The Kristallnach commemoration has come and gone, and with it, some shocking revelations and apparent soul searching.
A Norwegian Jew writes how he no longer feel comfortable wearing his Magen David in public, and gets a touchy-feely reply from a representative of the very political party that has really stirred the pot in Norway. Talk backs range from sympathetic to illustrating why Mr. Kahn finds it difficult to openly identify as a Jew in Norway.
Also, one of the events organized for the commemoration was marred by the intolerable and very cowardly death threat to young Florence Aryanik who was to hold an appeal. Nobody should be able to bully our best youth, whether they be foolish islamists who moan Ms Aryanik isn’t sufficiently Muslim to their unsavory taste, or equally intellectually challenged neo-nazi thugs.
A f***ing disgrace and a plague on the houses of racist leftists, crazy Islamists, and stupid neo-nazis!
Lifted from aftenposten.no (doctored google translate)
Before I bore the Star of David with pride
Now I get a lump in the belly with the thought of wearing the Star of David in public in my own town.
Nicholas Kahn , psychologist and Jewish
Published: 08.nov . 2013 7:47 peers 08.nov . 2013 9:48 p.m.
This summer I was on holiday in New York, one of the cities in the world with most Jews. Everywhere I could observe Jews who bore the Star of David visibly, Jews who openly and proudly showed off their identity and culture.
The Star of David is Judaism’s hallmark . To wear it around your neck is an expression of Jewish identity. And although the Star of David originally not religiously rooted , it has become a hallmark and symbol for Jews worldwide.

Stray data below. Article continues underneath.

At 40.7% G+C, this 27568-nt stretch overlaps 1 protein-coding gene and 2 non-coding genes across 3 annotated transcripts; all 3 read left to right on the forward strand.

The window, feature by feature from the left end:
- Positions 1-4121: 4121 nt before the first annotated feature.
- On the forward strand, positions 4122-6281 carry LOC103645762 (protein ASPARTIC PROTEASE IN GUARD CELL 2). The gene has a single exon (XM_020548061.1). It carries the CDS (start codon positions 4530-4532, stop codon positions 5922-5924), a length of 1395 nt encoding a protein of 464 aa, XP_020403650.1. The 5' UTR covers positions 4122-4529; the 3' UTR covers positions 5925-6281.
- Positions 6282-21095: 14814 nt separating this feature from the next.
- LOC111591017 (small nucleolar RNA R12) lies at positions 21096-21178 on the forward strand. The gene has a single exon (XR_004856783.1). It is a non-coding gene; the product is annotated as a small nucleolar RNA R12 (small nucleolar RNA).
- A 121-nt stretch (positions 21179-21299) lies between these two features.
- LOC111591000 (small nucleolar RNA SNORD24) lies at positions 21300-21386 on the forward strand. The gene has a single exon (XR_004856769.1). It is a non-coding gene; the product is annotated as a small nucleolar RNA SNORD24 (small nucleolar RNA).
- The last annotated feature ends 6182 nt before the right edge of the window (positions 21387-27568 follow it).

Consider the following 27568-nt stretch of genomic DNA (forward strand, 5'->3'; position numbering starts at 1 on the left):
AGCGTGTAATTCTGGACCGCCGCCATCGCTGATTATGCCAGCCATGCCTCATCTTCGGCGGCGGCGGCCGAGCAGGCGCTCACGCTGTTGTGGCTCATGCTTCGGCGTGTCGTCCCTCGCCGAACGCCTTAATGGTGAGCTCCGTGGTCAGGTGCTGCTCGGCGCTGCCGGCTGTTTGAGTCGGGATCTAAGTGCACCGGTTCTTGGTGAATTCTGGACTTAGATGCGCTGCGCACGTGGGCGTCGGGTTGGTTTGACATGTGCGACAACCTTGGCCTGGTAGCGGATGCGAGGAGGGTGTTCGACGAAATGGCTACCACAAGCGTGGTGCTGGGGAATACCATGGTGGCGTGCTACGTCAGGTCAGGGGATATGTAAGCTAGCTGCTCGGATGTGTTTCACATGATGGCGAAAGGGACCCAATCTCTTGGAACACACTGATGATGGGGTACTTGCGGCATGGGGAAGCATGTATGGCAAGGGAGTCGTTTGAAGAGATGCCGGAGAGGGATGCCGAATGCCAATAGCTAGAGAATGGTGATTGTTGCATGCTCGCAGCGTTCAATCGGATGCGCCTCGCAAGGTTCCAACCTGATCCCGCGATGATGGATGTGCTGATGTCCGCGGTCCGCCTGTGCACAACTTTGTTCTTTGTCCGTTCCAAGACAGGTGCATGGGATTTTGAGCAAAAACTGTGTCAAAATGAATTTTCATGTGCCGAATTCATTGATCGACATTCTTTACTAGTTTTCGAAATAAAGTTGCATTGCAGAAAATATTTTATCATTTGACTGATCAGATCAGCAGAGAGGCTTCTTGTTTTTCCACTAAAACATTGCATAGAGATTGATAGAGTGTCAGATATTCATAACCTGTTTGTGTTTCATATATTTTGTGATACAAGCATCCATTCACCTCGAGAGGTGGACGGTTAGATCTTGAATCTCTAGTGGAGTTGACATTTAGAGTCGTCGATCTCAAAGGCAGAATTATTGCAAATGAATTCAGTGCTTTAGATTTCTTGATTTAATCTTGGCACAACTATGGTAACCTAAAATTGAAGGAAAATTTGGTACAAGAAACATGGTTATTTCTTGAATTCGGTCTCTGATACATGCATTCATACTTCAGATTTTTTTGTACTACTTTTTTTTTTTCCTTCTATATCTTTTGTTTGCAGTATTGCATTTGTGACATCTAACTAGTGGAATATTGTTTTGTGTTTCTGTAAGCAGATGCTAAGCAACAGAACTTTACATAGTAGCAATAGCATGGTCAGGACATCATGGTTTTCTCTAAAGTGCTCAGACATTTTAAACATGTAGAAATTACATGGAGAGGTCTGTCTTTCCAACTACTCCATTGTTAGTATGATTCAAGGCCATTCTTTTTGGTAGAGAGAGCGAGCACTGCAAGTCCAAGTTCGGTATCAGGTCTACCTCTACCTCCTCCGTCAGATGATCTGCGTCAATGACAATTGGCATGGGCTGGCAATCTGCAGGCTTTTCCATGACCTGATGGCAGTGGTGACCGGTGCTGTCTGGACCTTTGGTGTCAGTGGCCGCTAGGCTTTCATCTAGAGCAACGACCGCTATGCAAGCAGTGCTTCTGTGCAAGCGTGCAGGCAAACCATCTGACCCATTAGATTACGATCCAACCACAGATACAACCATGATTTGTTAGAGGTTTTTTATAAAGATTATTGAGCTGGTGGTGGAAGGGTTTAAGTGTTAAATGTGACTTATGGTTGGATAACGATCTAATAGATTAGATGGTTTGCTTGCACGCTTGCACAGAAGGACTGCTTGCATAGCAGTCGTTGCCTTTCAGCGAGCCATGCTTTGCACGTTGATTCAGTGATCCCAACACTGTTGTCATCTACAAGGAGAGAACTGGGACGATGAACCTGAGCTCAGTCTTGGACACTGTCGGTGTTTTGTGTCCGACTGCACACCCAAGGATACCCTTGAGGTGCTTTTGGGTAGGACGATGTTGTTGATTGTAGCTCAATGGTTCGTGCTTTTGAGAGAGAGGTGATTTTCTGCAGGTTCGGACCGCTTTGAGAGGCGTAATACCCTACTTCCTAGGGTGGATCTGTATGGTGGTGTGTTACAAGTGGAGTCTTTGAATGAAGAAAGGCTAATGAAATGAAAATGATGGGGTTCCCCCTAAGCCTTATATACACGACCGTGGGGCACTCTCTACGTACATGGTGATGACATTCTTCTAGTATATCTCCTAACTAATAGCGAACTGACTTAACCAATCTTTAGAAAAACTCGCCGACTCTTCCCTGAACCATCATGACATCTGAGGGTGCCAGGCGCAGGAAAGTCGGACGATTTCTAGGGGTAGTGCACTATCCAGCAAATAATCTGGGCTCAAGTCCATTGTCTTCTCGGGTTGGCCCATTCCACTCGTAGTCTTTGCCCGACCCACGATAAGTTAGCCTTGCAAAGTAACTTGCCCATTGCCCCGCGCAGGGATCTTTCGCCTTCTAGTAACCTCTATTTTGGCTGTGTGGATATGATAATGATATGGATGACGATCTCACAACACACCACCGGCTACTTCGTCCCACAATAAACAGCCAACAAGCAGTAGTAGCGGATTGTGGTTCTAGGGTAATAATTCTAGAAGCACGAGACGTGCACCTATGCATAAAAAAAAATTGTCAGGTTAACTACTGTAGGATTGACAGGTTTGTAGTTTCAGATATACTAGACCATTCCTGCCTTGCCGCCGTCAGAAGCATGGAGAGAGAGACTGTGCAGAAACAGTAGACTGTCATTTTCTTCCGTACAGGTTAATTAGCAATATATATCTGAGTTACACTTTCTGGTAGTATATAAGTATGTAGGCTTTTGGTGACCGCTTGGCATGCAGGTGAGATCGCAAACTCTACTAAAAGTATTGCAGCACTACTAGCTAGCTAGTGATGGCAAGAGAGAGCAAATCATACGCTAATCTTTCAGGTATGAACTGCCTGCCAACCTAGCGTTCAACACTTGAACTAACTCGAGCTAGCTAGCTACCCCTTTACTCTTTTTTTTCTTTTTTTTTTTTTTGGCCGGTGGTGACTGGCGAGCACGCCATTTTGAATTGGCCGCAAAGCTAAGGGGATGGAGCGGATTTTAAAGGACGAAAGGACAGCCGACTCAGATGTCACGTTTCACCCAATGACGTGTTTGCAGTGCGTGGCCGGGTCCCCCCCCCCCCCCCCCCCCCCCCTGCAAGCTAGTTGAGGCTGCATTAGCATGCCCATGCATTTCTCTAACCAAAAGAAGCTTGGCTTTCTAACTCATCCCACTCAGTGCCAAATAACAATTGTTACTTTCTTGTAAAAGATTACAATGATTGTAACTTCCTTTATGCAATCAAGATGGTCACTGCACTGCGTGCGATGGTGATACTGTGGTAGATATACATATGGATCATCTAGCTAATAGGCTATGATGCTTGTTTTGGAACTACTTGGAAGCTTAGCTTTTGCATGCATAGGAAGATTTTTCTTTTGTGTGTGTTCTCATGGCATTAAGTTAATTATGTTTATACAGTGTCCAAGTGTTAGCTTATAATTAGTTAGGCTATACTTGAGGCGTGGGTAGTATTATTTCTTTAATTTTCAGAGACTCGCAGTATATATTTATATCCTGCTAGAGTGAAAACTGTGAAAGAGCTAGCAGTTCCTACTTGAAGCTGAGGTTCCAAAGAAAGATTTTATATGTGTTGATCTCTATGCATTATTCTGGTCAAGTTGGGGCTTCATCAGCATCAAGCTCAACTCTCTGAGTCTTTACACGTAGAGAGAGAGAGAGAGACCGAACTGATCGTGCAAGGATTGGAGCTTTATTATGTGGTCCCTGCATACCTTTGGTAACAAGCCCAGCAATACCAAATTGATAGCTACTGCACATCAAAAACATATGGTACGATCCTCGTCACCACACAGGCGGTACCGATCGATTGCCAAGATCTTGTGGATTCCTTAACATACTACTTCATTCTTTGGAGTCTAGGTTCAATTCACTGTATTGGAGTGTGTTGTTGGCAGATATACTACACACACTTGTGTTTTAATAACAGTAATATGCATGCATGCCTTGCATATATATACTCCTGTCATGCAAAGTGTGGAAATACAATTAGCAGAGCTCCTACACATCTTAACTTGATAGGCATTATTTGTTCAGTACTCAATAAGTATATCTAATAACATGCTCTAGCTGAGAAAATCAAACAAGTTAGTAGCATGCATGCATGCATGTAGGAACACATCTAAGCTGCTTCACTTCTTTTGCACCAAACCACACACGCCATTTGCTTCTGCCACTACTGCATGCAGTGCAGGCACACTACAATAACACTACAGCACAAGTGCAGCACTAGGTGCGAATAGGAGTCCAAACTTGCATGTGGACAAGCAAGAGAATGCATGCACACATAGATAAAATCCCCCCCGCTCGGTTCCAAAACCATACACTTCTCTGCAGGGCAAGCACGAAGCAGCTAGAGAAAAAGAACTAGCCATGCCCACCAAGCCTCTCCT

Adult men and young boys in New York sported their kippah , the traditional Jewish scull cap, as the most natural thing in the world . And they conversed with an apparent ease with Muslims , African-Americans and Anglo-Saxon . It was simply natural.
For a Jew from Little Norway , this was a powerful experience, and seeing the courage they showed moved me profoundly. I was happy that they had such a clear pride and confidence in their own identity . And I thought that they felt a strong unity that was about more than rallying around a minority background: They helped to enrich the community they lived in.
What surprised me was my immediate reaction when I saw the Star of David in public. There was a sense of shame . It was something I wanted to hide.
I am proud to be a Jew. Why do I not wear the Star of David around my neck ? Why do I get a lump in the belly by the mere thought of wearing t the Star of David openly in my own town , like New York residents are doing in their? Is it about fear , or is it because I did not feel Jewish enough?
It was horrid to note that I, as a Jew , who has been so proud of my identity, was ashamed of the symbol of Judaism. The fact that my instinctive reaction was to hide it from others before me, confused me. What did these feelings ?